Nash, Verno Capital: The ability to trade with some degree of safety actually helps in domestic savings
THRIVING STOCK MARKETS
Asian stock markets are thriving. Not simply as trading marts but also as centers for investor capital. In 2012, India’s Sensex rose 26% on the back of $24 billion in foreign inflows. And bellwether stocks such as Tata Motors, ICICI Bank, automaker Maruti Suzuki and L&T, the country’s largest engineering and construction firm, showed spectacular gains, especially after a lackluster 2011. Tata shares, for example, rose 75% on high sales at its Jaguar Land Rover division. Shares of ICICI, India’s largest lender to the private sector, rose 66%, based in great part on tightening lending standards and the improved quality of its assets.
Hong Kong’s Hang Seng Index, rose 22.9% in 2012, after a dismal 2011. In spite of governmental regulations and a sharp decline of inflows into China, pent-up demand and infrastructure spending boosted many of the companies listed on the exchange, analysts say.
Bursa Malaysia, once considered an outlier, boomed in 2012. The exchange hosted three IPOs that each raised more than a billion dollars for issuers, the most recent being the $1.5 billion IPO of Astro Malaysia. In addition, Felda Global Ventures, a state-owned palm oil producer, raised $3.2 billion, and IHH Healthcare, one of Malaysia’s largest hospital operators, raised over $2 billion.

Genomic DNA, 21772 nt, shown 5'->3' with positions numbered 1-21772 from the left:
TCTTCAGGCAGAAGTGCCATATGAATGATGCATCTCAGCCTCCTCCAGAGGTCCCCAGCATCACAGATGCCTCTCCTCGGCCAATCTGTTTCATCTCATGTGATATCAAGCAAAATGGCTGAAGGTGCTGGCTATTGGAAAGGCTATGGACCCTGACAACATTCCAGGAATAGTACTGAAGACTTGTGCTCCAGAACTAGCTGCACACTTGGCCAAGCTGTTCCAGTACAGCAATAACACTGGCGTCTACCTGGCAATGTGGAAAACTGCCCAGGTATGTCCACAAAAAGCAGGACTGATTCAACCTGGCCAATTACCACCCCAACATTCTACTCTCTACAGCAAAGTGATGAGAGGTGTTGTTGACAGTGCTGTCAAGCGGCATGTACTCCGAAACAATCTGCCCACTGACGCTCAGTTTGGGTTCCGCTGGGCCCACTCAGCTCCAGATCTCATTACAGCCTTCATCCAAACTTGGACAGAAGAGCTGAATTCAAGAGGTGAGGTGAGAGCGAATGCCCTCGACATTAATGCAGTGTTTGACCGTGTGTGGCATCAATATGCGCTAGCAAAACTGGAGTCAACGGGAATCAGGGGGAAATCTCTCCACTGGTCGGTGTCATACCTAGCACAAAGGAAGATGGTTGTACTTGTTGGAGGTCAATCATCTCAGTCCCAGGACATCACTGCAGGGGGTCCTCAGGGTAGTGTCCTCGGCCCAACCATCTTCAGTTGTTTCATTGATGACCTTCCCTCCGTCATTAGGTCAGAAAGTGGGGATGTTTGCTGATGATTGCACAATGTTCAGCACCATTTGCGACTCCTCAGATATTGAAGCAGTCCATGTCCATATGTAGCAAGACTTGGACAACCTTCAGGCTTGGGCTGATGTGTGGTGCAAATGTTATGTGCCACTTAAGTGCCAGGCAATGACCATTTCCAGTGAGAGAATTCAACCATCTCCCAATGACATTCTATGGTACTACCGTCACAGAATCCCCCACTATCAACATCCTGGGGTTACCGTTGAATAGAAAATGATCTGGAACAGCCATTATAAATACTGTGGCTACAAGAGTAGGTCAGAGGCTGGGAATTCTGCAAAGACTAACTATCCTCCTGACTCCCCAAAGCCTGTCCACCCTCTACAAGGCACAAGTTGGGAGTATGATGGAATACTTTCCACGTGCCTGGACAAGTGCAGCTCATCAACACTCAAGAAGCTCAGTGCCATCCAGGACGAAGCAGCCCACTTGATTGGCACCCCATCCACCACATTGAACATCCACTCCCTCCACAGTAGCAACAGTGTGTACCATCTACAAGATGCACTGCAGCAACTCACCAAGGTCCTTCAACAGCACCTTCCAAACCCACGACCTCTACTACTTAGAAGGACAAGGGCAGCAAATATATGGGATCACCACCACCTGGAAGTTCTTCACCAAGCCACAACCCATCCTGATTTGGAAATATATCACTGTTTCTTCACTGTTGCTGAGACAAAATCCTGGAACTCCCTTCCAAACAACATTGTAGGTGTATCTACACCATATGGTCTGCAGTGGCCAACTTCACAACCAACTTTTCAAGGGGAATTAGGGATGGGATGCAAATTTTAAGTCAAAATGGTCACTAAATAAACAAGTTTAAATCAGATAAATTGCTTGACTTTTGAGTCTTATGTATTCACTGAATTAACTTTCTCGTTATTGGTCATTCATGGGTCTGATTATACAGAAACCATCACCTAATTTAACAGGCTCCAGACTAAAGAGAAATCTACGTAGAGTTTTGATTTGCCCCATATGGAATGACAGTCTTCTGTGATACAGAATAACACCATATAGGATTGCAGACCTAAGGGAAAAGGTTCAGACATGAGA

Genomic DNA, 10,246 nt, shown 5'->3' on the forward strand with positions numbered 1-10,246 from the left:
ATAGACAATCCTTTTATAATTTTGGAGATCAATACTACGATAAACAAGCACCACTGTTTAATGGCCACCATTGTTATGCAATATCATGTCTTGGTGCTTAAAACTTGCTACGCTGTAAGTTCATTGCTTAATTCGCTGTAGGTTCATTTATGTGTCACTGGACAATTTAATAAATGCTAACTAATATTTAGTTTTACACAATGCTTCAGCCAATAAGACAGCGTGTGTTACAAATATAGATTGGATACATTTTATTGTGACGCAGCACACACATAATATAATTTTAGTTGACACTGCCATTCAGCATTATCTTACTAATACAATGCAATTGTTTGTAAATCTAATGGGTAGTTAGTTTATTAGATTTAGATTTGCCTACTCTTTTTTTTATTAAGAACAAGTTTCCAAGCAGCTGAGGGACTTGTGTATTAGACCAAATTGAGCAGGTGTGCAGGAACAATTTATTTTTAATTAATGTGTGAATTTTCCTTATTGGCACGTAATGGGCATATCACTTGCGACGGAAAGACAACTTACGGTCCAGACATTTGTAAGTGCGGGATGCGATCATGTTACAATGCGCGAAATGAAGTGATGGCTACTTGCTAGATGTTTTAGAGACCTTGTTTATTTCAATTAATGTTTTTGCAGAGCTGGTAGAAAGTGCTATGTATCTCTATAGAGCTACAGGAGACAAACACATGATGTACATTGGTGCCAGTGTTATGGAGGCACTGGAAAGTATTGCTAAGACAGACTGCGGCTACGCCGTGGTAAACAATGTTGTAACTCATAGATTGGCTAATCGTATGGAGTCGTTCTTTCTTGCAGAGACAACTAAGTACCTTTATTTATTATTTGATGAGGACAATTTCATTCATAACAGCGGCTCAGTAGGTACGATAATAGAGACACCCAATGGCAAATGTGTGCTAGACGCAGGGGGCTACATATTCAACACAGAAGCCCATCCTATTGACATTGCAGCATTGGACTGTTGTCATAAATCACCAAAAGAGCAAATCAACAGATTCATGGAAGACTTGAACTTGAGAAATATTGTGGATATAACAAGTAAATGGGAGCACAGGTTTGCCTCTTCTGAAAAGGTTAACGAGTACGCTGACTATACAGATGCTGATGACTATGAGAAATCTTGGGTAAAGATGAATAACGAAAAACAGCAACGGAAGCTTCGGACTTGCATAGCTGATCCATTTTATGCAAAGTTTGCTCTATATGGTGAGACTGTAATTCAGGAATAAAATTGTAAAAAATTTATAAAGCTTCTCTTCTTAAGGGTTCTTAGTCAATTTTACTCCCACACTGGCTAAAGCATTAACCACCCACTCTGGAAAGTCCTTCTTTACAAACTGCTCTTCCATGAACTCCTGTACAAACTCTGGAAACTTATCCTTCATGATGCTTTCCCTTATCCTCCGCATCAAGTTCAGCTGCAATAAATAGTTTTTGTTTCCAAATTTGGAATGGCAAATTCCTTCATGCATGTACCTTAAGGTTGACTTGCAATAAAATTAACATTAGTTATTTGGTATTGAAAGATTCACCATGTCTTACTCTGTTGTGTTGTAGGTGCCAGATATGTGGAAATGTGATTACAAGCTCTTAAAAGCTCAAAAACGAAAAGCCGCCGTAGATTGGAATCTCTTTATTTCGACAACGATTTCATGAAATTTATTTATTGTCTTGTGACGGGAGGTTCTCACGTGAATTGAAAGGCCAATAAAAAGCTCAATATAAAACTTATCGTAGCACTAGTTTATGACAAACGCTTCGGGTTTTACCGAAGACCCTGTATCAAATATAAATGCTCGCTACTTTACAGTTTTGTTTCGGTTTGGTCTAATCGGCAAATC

These three major IPOs in Malaysia not only created liquidity for private and public investors but also attracted domestic financial investors, who traditionally invested abroad on developed-markets exchanges. The strong post-IPO performance of these companies has also helped the exchange’s credibility.
The strength and reliability of these stock markets offers political and economic benefits, says Roland Nash, a partner in Verno Capital, an asset management firm in Moscow. Nash believes that these exchanges are proving that they can aggregate local and foreign capital to finance indigenous companies. Even more important, the ability to trade with some degree of safety and reliability on local exchanges allows for more domestic capital participation. “It actually helps in domestic savings,” says Nash.
The Institute of International Finance, which tracks capital flows to emerging markets, predicts a record inflow of capital into emerging Asian countries because of favorable monetary and growth conditions in emerging economies. “Another factor pushing capital flows towards emerging markets is the fact that risk aversion has fallen significantly over the past months,” the IIF concludes.